SAMUEL: A KING ANOINTED

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SAMUEL: A KING ANOINTED

Samuel 16

After many years of war and disobedience, the people of Israel ask God for a king to lead them. They hoped that by having a king, they would serve God more faithfully. Unfortunately, the first king, named Saul, was not a good one. He disobeyed God many times during his rule. In response, God rejected Saul as King. However, God had a plan for a new king who would be very different than Saul. He even looked different. Unlike the brawny Saul, the new king was young and inexperienced. Even so, he would prove to be much greater than Saul. His name was David. Today’s ornament depicts God’s surprising plan in choosing David as the new king. The ornament pictures a horn because the prophet Samuel poured a horn filled with olive oil over David’s head to identify him as the new king of Israel. Samuel did this as a ceremony to set David apart for the special role that he would play as king over God’s people. The pouring of oil over the head of the future king, or “anointing,” is the tradition behind the word “Messiah.” “Messiah” means “anointed one.” As they anointed David as king, they looked ahead to a greater king that God would one day send to rule as the great Messiah.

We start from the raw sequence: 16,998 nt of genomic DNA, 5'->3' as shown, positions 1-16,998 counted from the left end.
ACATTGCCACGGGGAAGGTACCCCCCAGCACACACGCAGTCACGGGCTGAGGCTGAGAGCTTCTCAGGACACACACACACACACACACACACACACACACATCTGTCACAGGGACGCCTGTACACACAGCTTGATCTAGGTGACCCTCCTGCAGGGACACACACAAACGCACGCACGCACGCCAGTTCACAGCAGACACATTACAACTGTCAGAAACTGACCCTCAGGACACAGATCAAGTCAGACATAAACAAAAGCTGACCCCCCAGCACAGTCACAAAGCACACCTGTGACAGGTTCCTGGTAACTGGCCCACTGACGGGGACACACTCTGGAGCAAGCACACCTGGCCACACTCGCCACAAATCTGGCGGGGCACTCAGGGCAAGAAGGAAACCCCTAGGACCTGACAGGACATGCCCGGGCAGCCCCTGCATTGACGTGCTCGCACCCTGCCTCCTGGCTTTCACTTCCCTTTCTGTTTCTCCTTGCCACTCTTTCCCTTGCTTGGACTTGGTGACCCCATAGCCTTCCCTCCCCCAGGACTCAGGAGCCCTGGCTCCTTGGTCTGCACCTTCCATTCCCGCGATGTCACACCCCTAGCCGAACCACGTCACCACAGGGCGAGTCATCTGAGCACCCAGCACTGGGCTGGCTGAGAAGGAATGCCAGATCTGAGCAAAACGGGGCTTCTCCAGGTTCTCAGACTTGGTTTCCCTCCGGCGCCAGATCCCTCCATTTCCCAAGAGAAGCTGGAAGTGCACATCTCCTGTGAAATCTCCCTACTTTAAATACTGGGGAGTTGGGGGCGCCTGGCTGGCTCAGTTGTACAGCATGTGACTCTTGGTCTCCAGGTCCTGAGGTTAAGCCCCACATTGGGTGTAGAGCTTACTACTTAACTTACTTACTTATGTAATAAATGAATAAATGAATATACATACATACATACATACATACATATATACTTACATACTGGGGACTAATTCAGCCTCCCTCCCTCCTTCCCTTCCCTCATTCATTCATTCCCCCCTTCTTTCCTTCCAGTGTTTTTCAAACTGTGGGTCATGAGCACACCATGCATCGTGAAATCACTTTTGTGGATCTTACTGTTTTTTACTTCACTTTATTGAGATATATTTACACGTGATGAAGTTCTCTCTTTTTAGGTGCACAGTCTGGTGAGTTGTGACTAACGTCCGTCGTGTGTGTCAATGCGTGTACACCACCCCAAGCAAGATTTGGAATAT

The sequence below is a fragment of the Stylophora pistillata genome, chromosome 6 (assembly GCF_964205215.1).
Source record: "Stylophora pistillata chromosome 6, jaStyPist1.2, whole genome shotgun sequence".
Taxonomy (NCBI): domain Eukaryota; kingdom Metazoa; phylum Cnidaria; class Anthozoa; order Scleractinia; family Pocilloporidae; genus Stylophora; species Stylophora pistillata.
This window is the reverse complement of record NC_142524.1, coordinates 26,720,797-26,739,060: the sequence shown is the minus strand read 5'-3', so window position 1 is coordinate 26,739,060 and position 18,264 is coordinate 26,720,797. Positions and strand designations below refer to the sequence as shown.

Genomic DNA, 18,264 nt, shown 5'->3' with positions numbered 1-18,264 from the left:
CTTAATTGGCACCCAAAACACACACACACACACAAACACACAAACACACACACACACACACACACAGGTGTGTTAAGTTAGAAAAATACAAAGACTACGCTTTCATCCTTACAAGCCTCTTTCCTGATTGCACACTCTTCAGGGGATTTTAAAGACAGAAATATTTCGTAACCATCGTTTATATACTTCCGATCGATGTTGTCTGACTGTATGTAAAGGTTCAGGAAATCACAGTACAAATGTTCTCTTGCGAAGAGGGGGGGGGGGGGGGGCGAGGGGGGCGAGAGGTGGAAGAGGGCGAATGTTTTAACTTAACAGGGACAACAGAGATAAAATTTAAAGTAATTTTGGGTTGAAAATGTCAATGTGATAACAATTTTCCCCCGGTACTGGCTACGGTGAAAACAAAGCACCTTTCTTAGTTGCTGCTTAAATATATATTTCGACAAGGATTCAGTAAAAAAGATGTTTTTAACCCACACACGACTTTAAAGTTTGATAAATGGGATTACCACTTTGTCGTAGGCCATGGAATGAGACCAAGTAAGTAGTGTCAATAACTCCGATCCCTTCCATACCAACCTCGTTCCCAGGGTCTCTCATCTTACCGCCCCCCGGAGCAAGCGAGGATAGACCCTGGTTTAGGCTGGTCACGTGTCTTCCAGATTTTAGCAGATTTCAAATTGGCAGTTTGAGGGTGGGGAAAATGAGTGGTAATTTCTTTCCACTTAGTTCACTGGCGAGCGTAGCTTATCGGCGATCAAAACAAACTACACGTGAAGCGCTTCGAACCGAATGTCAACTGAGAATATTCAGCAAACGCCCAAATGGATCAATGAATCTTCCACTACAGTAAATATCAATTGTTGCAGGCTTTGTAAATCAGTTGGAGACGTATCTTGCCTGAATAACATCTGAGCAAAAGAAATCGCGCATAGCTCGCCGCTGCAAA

Samuel, son of Elkanah, was repeatedly called by God. When he finally recognized the LORD’s call, he remained faithful to it without fail, and proclaimed the coming of Christ the King who would have dominion over all the kings of the earth.

 

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